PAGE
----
Shriner’s ‘Camp Splash’ Teaches Disabled Kids To Swim
MINNEAPOLIS (WCCO) — Nine-year-old Eli Guthrie is missing his lower legs. But when you watch him churn his way across a swimming pool you’d never know.
Says the patient at Shriner’s Hospital in Minneapolis, “the butterfly stroke I think is the best.”
Eli is one of 25 patients at the hospital’s “Camp Splash.” Now in its 10th year, the partnership between Shriner’s and Foss Swim School is to help young patients overcome their orthopedic challenges.
“From Spina Bifida to Cerebral Palsy to limb deficiency — on top of that a lot of the children have autism. So we’re dealing with sensory motor issues also,” said occupational therapist Barb Knudson.
Foss Swim School donates the instructor’s time for the week-long camp. Swim instructors will work with a child one-on-one in the pool for an hour each day.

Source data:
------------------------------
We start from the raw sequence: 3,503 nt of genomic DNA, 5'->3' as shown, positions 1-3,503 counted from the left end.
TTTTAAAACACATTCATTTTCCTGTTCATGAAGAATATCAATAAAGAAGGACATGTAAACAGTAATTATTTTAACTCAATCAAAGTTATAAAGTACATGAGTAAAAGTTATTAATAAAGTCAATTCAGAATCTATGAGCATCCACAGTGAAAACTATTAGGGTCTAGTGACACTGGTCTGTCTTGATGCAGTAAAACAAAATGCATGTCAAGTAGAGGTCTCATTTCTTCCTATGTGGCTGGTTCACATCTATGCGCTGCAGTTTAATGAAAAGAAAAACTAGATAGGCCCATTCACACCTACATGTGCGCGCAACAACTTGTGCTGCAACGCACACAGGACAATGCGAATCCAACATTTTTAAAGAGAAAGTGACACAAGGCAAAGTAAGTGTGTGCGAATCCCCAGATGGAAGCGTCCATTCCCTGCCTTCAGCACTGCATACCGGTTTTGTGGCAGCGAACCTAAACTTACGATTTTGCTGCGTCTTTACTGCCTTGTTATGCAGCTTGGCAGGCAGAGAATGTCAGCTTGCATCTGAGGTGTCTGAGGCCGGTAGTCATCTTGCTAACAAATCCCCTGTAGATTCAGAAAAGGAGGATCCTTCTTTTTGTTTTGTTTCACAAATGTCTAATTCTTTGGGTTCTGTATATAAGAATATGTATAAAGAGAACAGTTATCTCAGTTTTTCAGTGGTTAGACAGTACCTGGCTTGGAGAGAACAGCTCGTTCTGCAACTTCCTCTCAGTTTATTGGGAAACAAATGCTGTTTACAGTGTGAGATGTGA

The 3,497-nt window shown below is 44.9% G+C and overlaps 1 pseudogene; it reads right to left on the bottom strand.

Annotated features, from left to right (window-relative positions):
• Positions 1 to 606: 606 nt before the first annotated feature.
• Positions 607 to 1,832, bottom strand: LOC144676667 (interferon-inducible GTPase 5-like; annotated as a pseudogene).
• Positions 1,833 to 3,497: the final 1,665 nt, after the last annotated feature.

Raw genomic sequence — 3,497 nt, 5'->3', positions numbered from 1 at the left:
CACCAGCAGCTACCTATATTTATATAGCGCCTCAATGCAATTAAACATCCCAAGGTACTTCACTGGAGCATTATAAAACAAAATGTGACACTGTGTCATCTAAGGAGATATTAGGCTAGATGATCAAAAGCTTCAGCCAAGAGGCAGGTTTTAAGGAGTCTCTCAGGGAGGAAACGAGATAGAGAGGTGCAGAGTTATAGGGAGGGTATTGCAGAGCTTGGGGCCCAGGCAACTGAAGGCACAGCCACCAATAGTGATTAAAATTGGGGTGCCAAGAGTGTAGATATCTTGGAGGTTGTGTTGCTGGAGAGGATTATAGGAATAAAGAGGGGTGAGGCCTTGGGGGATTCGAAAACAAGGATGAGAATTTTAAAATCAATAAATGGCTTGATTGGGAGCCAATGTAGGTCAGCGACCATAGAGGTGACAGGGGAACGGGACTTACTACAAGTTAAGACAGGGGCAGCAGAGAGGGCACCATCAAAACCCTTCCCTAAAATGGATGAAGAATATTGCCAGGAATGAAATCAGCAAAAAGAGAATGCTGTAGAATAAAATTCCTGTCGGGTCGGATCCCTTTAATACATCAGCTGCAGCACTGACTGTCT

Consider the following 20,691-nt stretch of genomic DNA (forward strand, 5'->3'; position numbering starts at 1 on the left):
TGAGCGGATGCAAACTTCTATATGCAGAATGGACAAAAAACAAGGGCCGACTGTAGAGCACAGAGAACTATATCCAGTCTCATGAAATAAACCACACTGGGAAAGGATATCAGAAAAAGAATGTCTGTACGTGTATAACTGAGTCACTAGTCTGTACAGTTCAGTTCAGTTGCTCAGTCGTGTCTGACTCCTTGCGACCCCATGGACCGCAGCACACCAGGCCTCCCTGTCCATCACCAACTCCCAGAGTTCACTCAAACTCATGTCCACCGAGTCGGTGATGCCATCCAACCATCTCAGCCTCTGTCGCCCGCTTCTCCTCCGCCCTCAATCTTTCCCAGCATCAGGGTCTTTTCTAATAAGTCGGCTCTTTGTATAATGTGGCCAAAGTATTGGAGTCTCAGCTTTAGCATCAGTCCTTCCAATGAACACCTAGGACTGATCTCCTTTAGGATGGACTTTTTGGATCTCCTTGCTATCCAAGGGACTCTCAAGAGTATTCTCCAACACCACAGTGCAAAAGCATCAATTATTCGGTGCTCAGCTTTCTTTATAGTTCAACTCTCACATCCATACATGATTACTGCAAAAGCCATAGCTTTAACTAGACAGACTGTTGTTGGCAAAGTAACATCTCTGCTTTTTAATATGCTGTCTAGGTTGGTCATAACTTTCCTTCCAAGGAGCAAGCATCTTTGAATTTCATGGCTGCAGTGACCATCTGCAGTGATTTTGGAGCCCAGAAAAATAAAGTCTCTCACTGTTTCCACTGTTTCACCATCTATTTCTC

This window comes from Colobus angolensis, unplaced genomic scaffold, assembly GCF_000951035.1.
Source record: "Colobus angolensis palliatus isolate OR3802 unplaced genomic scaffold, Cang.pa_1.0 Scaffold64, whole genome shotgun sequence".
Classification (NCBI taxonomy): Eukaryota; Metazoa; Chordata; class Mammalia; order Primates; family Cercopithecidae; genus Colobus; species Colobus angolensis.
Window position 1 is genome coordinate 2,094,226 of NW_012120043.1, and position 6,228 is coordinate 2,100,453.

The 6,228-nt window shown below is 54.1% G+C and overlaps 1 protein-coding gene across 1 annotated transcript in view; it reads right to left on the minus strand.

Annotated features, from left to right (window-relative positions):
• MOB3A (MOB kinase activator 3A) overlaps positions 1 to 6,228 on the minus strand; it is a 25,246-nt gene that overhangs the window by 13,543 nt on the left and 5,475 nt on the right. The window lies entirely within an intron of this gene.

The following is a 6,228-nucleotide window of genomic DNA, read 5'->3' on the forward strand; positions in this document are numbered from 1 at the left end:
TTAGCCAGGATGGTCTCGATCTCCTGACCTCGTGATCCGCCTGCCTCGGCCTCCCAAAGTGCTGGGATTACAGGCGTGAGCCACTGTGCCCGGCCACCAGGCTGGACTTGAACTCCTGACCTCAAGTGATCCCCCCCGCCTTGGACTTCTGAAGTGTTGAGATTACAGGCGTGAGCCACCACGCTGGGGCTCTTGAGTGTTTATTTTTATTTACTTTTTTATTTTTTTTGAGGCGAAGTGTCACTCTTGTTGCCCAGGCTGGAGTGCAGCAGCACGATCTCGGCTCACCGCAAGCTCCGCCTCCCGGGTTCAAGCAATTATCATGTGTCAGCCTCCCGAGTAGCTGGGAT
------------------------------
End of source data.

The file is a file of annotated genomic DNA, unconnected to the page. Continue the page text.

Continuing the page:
“So we see children with atrophy arms and legs. But they are completely capable in the water as long as they roll over and float, they can sustain themselves a very long time,” said Foss instructor Lilah Guertin.
Some of the kids feel more comfortable taking their prosthetics into the pool. But due to the added buoyancy of the prosthetic they have to learn how to balance. It would be much like trying to swim with a life preserver strapped to your leg or arm.
Without his legs, Eli relies on his upper core strength to pull him through the water.
“If you don’t have your feet, your arms are usually the best thing to do,” Eli said.
The goal isn’t to make these children competitive swimmers. Rather, make them feel comfortable and safe in the water while erasing any perception of physical limits at the water’s edge.
“We see families all the time and they see what they are able to do in the water with weightlessness and buoyancy — it does bring tears to the eyes, many times,” Guertin said.